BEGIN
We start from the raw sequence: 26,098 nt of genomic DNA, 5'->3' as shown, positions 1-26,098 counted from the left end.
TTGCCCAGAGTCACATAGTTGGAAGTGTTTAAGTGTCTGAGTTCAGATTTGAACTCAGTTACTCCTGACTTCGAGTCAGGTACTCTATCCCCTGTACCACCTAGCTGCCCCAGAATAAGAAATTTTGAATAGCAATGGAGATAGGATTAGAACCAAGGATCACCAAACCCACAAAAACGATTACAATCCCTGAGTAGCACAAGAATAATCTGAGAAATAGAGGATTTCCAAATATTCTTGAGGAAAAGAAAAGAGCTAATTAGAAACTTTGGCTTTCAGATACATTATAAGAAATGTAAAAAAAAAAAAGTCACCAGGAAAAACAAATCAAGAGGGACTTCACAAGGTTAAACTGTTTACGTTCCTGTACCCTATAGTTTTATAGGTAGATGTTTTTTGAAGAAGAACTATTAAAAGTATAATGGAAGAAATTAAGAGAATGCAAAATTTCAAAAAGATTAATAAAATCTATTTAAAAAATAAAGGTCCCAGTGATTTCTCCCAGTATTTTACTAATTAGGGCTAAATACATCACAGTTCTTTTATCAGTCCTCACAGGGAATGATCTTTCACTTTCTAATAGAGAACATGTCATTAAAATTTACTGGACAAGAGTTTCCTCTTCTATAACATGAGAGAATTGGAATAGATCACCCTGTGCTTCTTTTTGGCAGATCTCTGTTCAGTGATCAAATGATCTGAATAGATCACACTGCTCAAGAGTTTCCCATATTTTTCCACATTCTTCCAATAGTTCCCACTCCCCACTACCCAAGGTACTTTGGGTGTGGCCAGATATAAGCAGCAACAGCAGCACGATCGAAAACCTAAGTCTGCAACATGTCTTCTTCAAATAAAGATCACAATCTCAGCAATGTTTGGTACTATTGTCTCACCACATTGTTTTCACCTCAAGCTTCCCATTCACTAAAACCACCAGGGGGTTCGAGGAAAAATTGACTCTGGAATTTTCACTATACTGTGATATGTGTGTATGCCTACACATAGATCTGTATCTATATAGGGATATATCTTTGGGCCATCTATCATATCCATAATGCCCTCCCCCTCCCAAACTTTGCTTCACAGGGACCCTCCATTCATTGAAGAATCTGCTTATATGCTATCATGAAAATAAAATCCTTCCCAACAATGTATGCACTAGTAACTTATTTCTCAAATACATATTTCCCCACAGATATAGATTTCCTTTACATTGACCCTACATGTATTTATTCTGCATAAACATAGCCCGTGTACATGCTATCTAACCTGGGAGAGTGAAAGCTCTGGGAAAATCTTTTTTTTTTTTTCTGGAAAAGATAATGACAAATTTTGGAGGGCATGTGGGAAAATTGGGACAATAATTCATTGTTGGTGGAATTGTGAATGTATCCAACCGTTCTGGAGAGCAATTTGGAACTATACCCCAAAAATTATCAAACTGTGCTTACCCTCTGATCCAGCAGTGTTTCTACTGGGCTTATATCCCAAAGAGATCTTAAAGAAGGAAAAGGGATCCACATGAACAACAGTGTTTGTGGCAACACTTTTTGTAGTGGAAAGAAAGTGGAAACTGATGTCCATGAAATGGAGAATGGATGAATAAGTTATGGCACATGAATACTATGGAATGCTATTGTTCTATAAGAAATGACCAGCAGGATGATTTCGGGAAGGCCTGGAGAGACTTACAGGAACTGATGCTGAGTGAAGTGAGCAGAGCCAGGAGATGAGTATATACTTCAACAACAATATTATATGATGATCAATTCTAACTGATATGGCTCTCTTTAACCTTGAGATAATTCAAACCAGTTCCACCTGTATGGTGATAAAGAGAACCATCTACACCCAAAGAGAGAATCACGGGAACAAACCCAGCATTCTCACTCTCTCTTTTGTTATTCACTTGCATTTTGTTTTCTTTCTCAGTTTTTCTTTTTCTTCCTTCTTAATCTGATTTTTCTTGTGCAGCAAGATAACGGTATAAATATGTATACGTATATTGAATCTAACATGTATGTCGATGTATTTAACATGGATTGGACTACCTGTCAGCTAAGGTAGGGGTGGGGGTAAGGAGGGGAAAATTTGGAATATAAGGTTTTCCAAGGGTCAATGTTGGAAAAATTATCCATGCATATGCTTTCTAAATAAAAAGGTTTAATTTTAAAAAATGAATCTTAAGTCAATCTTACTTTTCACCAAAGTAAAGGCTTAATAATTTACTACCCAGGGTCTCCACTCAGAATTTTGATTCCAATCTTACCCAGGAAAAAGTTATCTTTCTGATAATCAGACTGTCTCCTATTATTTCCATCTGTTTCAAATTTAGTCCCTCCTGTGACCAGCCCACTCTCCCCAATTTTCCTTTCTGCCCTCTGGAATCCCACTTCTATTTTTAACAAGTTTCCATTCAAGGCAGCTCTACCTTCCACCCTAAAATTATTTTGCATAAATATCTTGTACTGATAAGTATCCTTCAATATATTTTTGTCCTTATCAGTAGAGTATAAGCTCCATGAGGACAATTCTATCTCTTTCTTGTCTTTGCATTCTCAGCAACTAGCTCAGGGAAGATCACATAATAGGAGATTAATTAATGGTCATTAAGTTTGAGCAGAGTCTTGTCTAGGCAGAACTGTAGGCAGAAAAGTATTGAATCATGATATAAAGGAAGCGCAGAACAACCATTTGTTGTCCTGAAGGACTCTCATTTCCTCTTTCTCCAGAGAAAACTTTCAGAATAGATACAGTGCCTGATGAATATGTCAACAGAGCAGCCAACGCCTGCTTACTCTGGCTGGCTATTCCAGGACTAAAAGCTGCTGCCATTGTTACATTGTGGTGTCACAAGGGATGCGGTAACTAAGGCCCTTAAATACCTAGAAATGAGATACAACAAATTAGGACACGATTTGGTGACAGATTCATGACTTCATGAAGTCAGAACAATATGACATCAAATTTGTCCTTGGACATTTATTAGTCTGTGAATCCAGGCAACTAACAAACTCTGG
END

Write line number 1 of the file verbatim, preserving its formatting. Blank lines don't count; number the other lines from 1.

We start from the raw sequence: 26,098 nt of genomic DNA, 5'->3' as shown, positions 1-26,098 counted from the left end.